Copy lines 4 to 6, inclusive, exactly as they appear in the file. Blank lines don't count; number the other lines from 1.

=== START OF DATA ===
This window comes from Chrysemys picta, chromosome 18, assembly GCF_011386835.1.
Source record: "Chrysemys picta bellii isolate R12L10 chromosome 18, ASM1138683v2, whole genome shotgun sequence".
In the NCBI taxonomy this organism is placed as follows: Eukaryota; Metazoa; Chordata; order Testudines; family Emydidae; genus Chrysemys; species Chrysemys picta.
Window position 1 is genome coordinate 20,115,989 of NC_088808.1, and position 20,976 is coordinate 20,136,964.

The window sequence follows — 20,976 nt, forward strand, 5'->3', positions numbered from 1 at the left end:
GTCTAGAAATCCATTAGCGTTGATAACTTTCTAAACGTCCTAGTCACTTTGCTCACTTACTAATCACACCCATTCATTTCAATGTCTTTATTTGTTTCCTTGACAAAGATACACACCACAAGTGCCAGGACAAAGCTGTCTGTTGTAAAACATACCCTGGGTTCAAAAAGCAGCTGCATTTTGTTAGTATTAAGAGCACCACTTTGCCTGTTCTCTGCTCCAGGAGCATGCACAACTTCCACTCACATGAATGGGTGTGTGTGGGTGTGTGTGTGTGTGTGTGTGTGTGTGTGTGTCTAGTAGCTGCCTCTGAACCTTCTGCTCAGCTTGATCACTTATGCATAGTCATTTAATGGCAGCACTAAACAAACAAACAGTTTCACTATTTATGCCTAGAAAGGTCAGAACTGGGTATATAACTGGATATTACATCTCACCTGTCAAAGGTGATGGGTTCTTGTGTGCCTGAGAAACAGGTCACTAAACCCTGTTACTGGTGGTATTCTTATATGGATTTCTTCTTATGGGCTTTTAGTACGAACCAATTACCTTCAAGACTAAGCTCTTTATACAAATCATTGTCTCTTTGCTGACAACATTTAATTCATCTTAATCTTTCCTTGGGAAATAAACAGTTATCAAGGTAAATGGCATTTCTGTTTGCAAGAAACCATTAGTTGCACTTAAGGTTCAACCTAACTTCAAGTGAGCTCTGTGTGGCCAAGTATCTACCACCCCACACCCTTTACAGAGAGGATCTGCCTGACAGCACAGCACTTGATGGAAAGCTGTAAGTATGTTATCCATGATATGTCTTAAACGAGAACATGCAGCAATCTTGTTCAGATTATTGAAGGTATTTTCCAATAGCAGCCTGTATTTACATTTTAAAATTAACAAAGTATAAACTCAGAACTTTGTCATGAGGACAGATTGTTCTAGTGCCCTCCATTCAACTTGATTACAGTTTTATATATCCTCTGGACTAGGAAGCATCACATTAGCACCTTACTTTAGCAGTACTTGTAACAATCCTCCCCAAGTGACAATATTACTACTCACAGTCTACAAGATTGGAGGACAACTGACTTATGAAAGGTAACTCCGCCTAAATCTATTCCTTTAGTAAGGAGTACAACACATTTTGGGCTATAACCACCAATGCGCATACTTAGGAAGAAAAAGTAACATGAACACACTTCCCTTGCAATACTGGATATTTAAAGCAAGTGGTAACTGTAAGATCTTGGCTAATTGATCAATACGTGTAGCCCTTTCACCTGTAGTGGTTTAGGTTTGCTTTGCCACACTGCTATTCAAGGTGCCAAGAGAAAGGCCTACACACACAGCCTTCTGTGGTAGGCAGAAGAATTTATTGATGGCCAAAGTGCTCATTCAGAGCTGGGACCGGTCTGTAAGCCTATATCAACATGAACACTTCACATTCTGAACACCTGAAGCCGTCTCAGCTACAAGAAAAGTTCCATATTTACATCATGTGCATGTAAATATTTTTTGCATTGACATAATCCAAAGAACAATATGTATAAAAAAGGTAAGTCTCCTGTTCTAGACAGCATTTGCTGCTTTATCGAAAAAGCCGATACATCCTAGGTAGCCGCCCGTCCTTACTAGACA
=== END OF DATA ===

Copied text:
Window position 1 is genome coordinate 20,115,989 of NC_088808.1, and position 20,976 is coordinate 20,136,964.

The window sequence follows — 20,976 nt, forward strand, 5'->3', positions numbered from 1 at the left end:
GTCTAGAAATCCATTAGCGTTGATAACTTTCTAAACGTCCTAGTCACTTTGCTCACTTACTAATCACACCCATTCATTTCAATGTCTTTATTTGTTTCCTTGACAAAGATACACACCACAAGTGCCAGGACAAAGCTGTCTGTTGTAAAACATACCCTGGGTTCAAAAAGCAGCTGCATTTTGTTAGTATTAAGAGCACCACTTTGCCTGTTCTCTGCTCCAGGAGCATGCACAACTTCCACTCACATGAATGGGTGTGTGTGGGTGTGTGTGTGTGTGTGTGTGTGTGTGTGTGTCTAGTAGCTGCCTCTGAACCTTCTGCTCAGCTTGATCACTTATGCATAGTCATTTAATGGCAGCACTAAACAAACAAACAGTTTCACTATTTATGCCTAGAAAGGTCAGAACTGGGTATATAACTGGATATTACATCTCACCTGTCAAAGGTGATGGGTTCTTGTGTGCCTGAGAAACAGGTCACTAAACCCTGTTACTGGTGGTATTCTTATATGGATTTCTTCTTATGGGCTTTTAGTACGAACCAATTACCTTCAAGACTAAGCTCTTTATACAAATCATTGTCTCTTTGCTGACAACATTTAATTCATCTTAATCTTTCCTTGGGAAATAAACAGTTATCAAGGTAAATGGCATTTCTGTTTGCAAGAAACCATTAGTTGCACTTAAGGTTCAACCTAACTTCAAGTGAGCTCTGTGTGGCCAAGTATCTACCACCCCACACCCTTTACAGAGAGGATCTGCCTGACAGCACAGCACTTGATGGAAAGCTGTAAGTATGTTATCCATGATATGTCTTAAACGAGAACATGCAGCAATCTTGTTCAGATTATTGAAGGTATTTTCCAATAGCAGCCTGTATTTACATTTTAAAATTAACAAAGTATAAACTCAGAACTTTGTCATGAGGACAGATTGTTCTAGTGCCCTCCATTCAACTTGATTACAGTTTTATATATCCTCTGGACTAGGAAGCATCACATTAGCACCTTACTTTAGCAGTACTTGTAACAATCCTCCCCAAGTGACAATATTACTACTCACAGTCTACAAGATTGGAGGACAACTGACTTATGAAAGGTAACTCCGCCTAAATCTATTCCTTTAGTAAGGAGTACAACACATTTTGGGCTATAACCACCAATGCGCATACTTAGGAAGAAAAAGTAACATGAACACACTTCCCTTGCAATACTGGATATTTAAAGCAAGTGGTAACTGTAAGATCTTGGCTAATTGATCAATACGTGTAGCCCTTTCACCTGTAGTGGTTTAGGTTTGCTTTGCCACACTGCTATTCAAGGTGCCAAGAGAAAGGCCTACACACACAGCCTTCTGTGGTAGGCAGAAGAATTTATTGATGGCCAAAGTGCTCATTCAGAGCTGGGACCGGTCTGTAAGCCTATATCAACATGAACACTTCACATTCTGAACACCTGAAGCCGTCTCAGCTACAAGAAAAGTTCCATATTTACATCATGTGCATGTAAATATTTTTTGCATTGACATAATCCAAAGAACAATATGTATAAAAAAGGTAAGTCTCCTGTTCTAGACAGCATTTGCTGCTTTATCGAAAAAGCCGATACATCCTAGGTAGCCGCCCGTCCTTACTAGACA